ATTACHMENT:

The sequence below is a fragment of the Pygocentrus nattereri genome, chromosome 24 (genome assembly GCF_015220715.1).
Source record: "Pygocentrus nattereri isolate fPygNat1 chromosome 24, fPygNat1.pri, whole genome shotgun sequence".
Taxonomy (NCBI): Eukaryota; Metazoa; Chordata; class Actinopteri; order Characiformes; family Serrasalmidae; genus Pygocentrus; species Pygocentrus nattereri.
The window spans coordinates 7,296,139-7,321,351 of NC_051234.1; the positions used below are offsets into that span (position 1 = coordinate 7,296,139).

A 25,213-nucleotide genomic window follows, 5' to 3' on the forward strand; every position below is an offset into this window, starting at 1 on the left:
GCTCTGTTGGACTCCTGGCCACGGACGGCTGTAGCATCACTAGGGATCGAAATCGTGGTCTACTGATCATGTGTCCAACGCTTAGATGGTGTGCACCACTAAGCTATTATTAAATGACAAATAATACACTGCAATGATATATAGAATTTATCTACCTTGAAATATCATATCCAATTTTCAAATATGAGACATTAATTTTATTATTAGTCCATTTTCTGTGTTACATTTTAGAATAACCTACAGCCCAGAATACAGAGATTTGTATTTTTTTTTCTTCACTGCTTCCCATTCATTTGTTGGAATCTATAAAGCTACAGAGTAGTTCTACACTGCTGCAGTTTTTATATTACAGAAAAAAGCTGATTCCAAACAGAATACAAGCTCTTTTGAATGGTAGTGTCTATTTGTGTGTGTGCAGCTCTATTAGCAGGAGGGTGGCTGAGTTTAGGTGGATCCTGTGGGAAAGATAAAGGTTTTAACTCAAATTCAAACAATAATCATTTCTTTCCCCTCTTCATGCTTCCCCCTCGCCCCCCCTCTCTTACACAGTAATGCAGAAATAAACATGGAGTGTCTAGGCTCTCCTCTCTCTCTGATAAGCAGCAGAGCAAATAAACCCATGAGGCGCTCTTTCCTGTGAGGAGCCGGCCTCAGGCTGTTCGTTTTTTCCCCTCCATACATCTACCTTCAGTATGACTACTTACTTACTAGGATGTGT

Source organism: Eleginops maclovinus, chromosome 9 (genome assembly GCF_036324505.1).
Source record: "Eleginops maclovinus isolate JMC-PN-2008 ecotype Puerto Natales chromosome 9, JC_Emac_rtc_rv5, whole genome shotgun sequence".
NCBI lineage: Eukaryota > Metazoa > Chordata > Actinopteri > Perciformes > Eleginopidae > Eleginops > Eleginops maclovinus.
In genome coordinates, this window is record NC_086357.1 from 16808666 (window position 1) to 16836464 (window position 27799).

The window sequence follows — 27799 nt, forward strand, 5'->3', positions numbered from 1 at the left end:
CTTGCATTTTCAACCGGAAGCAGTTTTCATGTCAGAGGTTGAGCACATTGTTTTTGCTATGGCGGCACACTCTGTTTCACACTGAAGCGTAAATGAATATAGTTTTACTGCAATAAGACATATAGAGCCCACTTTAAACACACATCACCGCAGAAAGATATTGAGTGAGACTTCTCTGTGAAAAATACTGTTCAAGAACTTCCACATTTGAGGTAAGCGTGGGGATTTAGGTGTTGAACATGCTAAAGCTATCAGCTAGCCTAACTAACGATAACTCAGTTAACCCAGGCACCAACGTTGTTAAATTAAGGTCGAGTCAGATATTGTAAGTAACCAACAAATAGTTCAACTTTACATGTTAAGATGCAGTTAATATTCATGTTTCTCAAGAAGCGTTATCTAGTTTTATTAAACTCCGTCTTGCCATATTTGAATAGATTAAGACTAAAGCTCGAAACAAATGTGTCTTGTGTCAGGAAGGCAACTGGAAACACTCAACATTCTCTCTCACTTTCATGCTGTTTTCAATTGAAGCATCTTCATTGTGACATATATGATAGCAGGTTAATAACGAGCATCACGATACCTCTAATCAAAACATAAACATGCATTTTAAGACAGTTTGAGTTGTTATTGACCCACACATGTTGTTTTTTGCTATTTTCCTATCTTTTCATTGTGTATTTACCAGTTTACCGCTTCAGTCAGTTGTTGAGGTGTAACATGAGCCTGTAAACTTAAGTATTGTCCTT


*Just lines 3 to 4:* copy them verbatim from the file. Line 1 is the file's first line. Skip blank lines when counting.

Taxonomy (NCBI): Eukaryota; Metazoa; Chordata; class Actinopteri; order Characiformes; family Serrasalmidae; genus Pygocentrus; species Pygocentrus nattereri.
The window spans coordinates 7,296,139-7,321,351 of NC_051234.1; the positions used below are offsets into that span (position 1 = coordinate 7,296,139).